Where I learned the most about photographing

I recently realized that if I carefully look at my career as a photographer, I can pinpoint where I learned the most about the act of photographing.  It was not in high school, where I learned the craft of photography.  Nor was it in college, where my study of the history of photography taught me about the art of photography.  It was in a different place, one that I fear is fast disappearing from the photographic landscape.

In high school I was very fortunate to encounter Mike Coppenger, a studio photographer turned photography teacher.  Mike taught me everything he could about the craft of photography, such as how to use lenses, how to control light, what I needed to know about various camera formats and especially the craft of the darkroom. Once I had taken all his regular classes, he turned me loose to explore the more advanced aspects of the media on my own, with independent studies.  While my skills in the wet darkroom are less relevant today, everything else I learned then still applies.

In college, I was fortunate to encounter Leland Rice, a fine-art photographer and photo historian. (See a pattern developing here?) Lee taught me everything he could about the history of photography, particularly the historical trends, the leading figures and the medium’s complex relationship to the other arts. Once I had taken all his regular classes, he turned me loose to explore the history of the medium on my own, again with independent studies. What I learned then about the art of photography still informs my work today as a photographer and a teacher.

But the place where I really learned to be a photographer was somewhere else. I actually learned the skill of using the camera to capture what was in front of me in the hall just outside the darkroom of the Los Angeles Times. Before (and after) I worked for the Times (first as an intern then as a long term contractor) I worked at other newspapers, with some great photographers.  The folks at those other papers would certainly look at my work and give me feedback, valuable input on how to improve my photographs.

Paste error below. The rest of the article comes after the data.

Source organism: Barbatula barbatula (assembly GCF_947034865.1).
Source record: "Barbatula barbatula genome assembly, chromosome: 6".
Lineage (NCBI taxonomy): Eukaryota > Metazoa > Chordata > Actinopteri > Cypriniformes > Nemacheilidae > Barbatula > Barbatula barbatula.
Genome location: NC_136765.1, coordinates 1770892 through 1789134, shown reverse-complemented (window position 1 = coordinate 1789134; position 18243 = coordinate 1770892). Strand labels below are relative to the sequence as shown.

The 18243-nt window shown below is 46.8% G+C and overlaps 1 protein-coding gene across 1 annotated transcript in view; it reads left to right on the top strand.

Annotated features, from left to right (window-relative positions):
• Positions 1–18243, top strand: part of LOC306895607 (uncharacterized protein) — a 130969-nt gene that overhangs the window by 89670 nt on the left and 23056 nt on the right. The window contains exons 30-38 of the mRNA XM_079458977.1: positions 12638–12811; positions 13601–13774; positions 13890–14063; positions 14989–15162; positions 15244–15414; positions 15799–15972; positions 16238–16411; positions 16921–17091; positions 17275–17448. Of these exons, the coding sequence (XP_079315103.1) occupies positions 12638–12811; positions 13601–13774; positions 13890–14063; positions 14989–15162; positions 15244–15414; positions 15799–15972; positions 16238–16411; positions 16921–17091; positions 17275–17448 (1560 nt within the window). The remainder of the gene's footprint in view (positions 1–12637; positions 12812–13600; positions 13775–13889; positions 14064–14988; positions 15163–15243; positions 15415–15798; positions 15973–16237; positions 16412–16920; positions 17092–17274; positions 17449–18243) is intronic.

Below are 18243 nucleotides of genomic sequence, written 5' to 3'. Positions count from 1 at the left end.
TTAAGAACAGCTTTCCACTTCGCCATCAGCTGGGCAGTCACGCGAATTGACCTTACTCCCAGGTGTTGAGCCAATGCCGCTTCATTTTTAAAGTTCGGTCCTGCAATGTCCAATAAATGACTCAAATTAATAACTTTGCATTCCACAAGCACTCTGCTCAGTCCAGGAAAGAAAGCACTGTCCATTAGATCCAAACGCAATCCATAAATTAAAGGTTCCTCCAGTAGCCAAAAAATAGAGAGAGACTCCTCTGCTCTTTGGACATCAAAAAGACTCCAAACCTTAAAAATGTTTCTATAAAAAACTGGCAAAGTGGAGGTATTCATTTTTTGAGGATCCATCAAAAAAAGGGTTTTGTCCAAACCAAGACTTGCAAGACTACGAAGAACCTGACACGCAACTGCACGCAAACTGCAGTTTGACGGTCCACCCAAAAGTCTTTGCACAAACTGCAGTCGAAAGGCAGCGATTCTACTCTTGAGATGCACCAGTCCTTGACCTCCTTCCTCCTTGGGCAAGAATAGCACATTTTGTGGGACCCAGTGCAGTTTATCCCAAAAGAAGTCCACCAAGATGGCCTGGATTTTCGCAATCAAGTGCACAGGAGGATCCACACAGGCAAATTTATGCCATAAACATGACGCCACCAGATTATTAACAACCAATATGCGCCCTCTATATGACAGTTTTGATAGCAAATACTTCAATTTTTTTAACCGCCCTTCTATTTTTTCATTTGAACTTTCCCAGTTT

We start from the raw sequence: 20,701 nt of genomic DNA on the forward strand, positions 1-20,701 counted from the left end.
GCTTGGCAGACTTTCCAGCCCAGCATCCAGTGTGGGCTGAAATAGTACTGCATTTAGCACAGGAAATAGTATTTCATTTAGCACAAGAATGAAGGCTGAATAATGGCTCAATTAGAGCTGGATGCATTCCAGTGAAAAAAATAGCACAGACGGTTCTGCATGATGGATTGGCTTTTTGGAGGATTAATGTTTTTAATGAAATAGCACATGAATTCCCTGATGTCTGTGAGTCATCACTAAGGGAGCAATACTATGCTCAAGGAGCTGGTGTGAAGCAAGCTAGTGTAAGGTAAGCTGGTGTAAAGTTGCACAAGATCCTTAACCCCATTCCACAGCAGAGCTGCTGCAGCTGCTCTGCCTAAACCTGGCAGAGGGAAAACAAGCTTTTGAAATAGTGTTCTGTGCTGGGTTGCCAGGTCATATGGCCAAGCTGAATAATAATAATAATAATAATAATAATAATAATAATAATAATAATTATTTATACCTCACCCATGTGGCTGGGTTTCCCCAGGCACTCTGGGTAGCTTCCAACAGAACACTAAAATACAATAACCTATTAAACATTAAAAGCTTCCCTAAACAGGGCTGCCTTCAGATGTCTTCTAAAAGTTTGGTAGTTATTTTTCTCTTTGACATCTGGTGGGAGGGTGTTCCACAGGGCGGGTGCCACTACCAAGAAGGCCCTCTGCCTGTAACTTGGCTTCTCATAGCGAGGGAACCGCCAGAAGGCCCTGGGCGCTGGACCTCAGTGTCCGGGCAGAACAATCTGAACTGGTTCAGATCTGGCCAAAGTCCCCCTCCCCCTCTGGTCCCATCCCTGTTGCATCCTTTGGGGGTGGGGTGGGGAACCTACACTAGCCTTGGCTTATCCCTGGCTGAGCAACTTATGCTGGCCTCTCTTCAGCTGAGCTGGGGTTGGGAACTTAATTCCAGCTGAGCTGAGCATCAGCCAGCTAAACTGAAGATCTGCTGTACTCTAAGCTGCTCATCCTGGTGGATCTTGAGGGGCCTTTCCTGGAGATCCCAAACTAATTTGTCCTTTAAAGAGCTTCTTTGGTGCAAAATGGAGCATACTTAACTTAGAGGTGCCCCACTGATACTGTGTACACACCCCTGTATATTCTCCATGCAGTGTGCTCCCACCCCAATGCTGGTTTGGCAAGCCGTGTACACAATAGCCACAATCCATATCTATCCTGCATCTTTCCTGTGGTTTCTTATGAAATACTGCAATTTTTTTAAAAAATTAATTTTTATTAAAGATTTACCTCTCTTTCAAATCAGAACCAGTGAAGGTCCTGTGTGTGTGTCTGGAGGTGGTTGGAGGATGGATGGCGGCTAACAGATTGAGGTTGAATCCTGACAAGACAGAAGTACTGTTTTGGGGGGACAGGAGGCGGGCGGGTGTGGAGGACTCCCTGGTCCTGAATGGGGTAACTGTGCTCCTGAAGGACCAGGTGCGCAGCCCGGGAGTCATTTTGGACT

But it was the “old guys” (and then they were all guys) hanging around outside the darkroom, who really made me into a photographer.  They spent most of their time grousing about how we, the next generation of photographers, were ruining the business. I would bring my prints (black and white prints sometimes still wet) to them for their review.  Their blunt critiques cut to the bone.  They told me, in no uncertain terms, what was wrong, and how to make it right. Precisely, exactly and with no sugar coating.  The decades of photography experience they had under their (ever expanding) belts made them very good critics whose suggestions really sunk in.

Days after I was “roasted” by guys like Larry Davis, I could still hear his feedback as I was out on another assignment. I respected and admired the “old guys” so I did what they said. I have to say, they are the ones who really taught me the process of actually getting into a photograph that was in front of me.

Today’s newspapers largely have lost that kind of critiquing community in the process of closing their darkrooms. (Many schools, in the process of closing their wet darkrooms are similarly losing a valuable teaching resource.) Most photojournalists get their assignments via e-mail or on line, take the pictures and then transmit/upload the final images. Many can go days without ever going into the photography department where they might once have received that all-important critical feedback. Unfortunately, newspapers are in such economic difficulty now that this loss is minor compared to the other challenges they face.

My new found appreciation for the value of the feedback from the “old guys” got me thinking about how today’s photographers can best improve their skills.  I always tell my students that looking at other people’s imagery is a very important tool, second only to actually making new images. Sharing images with peers, on sites like flikr and facebook is fun, it does not comprise crucial advice. Nothing beats an outside, uninterested critic’s review of some photographs. So where do you get useful input on how to improve as a photographer?

In my experience, serious feedback must be “hierarchical,” which simply means the person critiquing knows more about photography than the person being critiqued.  Workshops are one common option.  Some people work with master photographers formally, or informally.  Schools can offer this, but not all do.

There is no one way to do this, but now that I better understand how I learned to actually make photographs, I wanted to share the insight so others will carefully consider the same question in their quest to grow and improve as photographers.

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